Coronavirus: Users of contact tracing app receive incorrect alert levels after ‘big finger error’ Scientific and technical news

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Users of the England & Wales contact tracing app reported receiving incorrect updates telling them the level of risk in their region had changed, after Sky News understood a developer error of the application.

The Ministry of Health and Social Affairs confirmed the error, but did not specify the number of people affected.

An expert told Sky News he believes as many as four million people may have received incorrect updates by what he described as “a big finger mistake.”

The issue was noticed by some of the app’s 16 million users on Friday night, who took to Twitter to complain that the level of risk for their region had been changed in a way that contradicted official guidelines from the government.

Several users in Liverpool, the first city in the country to be placed in the strictest Level 3 restriction category for very high-risk areas, said their apps sent them an alert telling them falsely that they were demoted from very high risk to high.

App users in Sheffield, Nottingham and parts of the Midlands have reported receiving incorrect notifications that their risk alert level has been downgraded to medium.

“We live in Walsall and he is classified as high risk,” one wrote. “Why did we all get an alert saying our risk level has changed due to ‘increased risk levels’ when it is now MEDIUM? It is very confusing. ”

An expert who was monitoring the app at the time the error occurred said the issue was almost certainly caused by accidentally sending a blank file to the phones instead of updating the level of alert.

“I was monitoring changes to the app to see if they addressed any of the issues that were raised about confused risk level messages,” said Jeremy Place, an information security specialist.

“I noticed that the file was empty from 6:21 pm for about an hour. ”

A recent update to the app modified the postcode alert system to bring it into line with new government level classifications.

Previously, it had three alert levels: low, medium and high. The update changed them to medium, high, and very high.

Any phone receiving the empty file would have reverted to the old system, Mr Place said, generating an incorrect alert level and triggering a message saying, “The risk zone in your area has changed. ”

Several users reported the issue on social media by placing two phones with different alert levels next to each other.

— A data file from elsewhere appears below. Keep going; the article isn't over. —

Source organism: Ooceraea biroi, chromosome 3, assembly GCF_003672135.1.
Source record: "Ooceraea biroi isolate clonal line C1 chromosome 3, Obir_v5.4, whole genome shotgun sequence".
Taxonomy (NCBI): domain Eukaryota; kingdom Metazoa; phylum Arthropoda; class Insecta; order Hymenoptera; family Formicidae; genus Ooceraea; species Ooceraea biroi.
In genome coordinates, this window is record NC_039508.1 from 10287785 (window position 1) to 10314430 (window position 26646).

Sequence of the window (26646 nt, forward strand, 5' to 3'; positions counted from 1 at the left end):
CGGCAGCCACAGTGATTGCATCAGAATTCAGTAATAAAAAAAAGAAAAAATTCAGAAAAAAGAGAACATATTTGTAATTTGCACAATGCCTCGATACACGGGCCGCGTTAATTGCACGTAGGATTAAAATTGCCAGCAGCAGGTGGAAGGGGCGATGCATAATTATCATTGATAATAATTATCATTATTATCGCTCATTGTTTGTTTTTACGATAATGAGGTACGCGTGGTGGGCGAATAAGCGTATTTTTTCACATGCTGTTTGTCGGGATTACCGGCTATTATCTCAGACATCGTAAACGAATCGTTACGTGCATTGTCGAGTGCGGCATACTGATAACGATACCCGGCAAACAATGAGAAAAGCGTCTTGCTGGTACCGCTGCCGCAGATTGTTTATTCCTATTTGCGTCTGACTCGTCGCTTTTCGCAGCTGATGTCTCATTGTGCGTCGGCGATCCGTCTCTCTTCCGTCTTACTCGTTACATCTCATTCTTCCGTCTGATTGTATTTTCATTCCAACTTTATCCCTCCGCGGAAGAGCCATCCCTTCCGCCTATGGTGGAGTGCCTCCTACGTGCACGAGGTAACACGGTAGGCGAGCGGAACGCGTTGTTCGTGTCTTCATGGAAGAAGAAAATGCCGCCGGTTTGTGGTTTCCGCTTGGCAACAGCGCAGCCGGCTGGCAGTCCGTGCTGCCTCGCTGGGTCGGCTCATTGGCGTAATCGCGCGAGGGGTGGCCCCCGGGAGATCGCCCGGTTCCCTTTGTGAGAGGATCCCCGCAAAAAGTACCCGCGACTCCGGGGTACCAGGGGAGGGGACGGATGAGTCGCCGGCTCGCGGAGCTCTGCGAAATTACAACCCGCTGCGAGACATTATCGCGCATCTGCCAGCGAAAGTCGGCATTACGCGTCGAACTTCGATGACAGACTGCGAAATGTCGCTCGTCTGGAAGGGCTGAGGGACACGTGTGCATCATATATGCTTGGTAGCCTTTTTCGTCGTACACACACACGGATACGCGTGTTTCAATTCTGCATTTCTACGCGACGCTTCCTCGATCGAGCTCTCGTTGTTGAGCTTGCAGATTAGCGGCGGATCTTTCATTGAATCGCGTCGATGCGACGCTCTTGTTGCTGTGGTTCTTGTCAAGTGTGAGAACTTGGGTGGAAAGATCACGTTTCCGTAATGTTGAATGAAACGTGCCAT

The phone with the incorrect alert level displayed the old alert level format, confirming Mr. Place’s analysis.

Mr Place, who operates his own QR recording app, said the postcode alert level refreshed on phones every four hours, but believed that not all apps were downloading new files at the same time. time.

Normal practice, he said, would be to spread downloads to reduce pressure on the system, so that a quarter of apps were refreshed every hour.

Since the empty file was available for about an hour, about a quarter of the phones could have been affected by the error.

“We are told that 16 million phones have downloaded the contact tracing application. If those phones still use the app, it could affect four million people, ”Place said.

However, he added that only people who updated their apps to incorporate the latest changes would be affected.

When asked about the severity of the error, Mr. Place, an experienced systems architect, described it as “a big finger error” without “any technical risk”.

But he said, “What has been lost is the reputation aspect. You lose the reputation which is very important for this application. ”

In order to correct the error, the team behind the app sent another file at 7:31 p.m. As a result of this update, many other phones would receive a message that their alert level has changed, although the results of this second alert are correct.

Image:
Message received by NHS track and trace app if you need to self-isolate. Photo: Roland Manthorpe

News is the last challenge of the contact tracing app, which has been criticized for issuing false alerts telling people they were in the vicinity of someone who tested positive.

These messages, which are automatically sent by the Google and Apple system on which the app was built, caused widespread anxiety among users.

The Department of Health and Welfare said all false alarms should be ignored and isolation instructions will be clearly spelled out in the app.

Asked about incorrect risk level alerts, a DHSC spokesperson said, “We are aware of an issue that has impacted ZIP code alert updates for some users of the app.

“This was identified and resolved within an hour and users’ phones will automatically update to display the correct local alert level for their region with new instructions. “

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